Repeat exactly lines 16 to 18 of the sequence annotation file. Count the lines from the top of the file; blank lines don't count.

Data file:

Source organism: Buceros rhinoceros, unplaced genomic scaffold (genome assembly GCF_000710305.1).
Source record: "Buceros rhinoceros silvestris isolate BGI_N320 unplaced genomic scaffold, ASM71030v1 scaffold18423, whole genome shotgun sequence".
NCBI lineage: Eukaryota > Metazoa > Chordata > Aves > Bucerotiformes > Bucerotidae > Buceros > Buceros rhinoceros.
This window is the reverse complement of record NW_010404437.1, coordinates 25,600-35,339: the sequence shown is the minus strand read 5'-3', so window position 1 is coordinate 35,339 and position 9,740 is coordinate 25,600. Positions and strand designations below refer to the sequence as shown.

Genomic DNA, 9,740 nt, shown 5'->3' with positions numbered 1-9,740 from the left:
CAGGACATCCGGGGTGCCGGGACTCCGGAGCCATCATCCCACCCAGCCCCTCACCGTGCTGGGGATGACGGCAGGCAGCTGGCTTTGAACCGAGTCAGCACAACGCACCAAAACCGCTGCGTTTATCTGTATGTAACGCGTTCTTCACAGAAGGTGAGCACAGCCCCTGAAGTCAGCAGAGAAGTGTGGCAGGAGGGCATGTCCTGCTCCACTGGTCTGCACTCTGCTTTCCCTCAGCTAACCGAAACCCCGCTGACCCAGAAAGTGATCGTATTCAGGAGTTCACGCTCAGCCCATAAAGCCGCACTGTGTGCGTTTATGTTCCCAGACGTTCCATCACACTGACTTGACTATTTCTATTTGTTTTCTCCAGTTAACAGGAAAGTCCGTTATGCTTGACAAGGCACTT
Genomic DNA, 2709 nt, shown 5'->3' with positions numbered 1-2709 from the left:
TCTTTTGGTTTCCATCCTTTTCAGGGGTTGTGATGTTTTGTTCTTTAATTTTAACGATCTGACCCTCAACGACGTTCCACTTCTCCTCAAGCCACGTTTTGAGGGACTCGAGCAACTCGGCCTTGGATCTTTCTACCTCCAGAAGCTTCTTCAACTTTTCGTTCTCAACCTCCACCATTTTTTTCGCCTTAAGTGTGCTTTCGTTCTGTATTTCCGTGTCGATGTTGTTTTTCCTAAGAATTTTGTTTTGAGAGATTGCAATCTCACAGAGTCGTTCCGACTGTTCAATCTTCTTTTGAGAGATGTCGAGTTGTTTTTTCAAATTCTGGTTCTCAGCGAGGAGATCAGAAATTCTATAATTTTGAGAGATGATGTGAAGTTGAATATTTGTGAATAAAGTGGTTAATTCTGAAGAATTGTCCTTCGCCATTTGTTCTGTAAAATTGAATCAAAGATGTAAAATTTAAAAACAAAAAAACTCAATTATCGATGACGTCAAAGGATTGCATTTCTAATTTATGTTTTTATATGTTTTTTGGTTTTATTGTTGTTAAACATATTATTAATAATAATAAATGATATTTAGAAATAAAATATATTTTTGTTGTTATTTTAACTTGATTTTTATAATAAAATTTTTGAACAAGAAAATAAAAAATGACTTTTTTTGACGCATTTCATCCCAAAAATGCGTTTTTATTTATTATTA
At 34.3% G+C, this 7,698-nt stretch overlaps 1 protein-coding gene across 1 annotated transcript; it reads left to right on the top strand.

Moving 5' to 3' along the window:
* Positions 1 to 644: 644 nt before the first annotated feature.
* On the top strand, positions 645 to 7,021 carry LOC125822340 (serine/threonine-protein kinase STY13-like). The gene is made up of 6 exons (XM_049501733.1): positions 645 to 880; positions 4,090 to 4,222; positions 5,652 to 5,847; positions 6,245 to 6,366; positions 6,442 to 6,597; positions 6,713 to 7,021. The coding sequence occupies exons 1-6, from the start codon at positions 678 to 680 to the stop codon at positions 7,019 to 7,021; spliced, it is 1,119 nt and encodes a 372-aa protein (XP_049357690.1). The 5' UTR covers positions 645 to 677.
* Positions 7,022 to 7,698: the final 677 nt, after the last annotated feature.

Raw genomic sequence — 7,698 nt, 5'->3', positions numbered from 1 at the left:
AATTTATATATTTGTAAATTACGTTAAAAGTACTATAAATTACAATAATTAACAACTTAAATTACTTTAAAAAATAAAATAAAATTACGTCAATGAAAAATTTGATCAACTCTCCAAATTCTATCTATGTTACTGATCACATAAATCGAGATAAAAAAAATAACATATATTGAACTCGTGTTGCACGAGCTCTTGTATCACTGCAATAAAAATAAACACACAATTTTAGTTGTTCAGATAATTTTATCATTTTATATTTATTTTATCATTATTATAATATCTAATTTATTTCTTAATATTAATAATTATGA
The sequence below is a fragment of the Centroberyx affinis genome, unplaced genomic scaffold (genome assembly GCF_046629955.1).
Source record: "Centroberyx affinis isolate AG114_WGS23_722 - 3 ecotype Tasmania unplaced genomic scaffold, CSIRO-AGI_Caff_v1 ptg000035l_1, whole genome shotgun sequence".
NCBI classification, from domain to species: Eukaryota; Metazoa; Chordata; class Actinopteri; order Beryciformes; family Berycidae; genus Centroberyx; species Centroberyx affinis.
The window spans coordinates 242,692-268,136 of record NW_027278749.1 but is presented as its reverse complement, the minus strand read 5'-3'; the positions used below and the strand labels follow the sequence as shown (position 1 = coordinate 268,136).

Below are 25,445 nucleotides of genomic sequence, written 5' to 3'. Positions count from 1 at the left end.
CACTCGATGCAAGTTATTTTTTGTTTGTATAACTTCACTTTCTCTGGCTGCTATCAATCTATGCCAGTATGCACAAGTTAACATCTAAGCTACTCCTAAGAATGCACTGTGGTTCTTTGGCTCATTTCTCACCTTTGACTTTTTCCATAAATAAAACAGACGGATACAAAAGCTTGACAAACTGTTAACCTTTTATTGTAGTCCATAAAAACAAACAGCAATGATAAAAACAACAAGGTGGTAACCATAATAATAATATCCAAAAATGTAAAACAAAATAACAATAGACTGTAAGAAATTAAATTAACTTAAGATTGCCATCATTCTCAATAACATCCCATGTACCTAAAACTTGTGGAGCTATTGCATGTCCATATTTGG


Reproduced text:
The sequence below is a fragment of the Centroberyx affinis genome, unplaced genomic scaffold (genome assembly GCF_046629955.1).
Source record: "Centroberyx affinis isolate AG114_WGS23_722 - 3 ecotype Tasmania unplaced genomic scaffold, CSIRO-AGI_Caff_v1 ptg000035l_1, whole genome shotgun sequence".
NCBI classification, from domain to species: Eukaryota; Metazoa; Chordata; class Actinopteri; order Beryciformes; family Berycidae; genus Centroberyx; species Centroberyx affinis.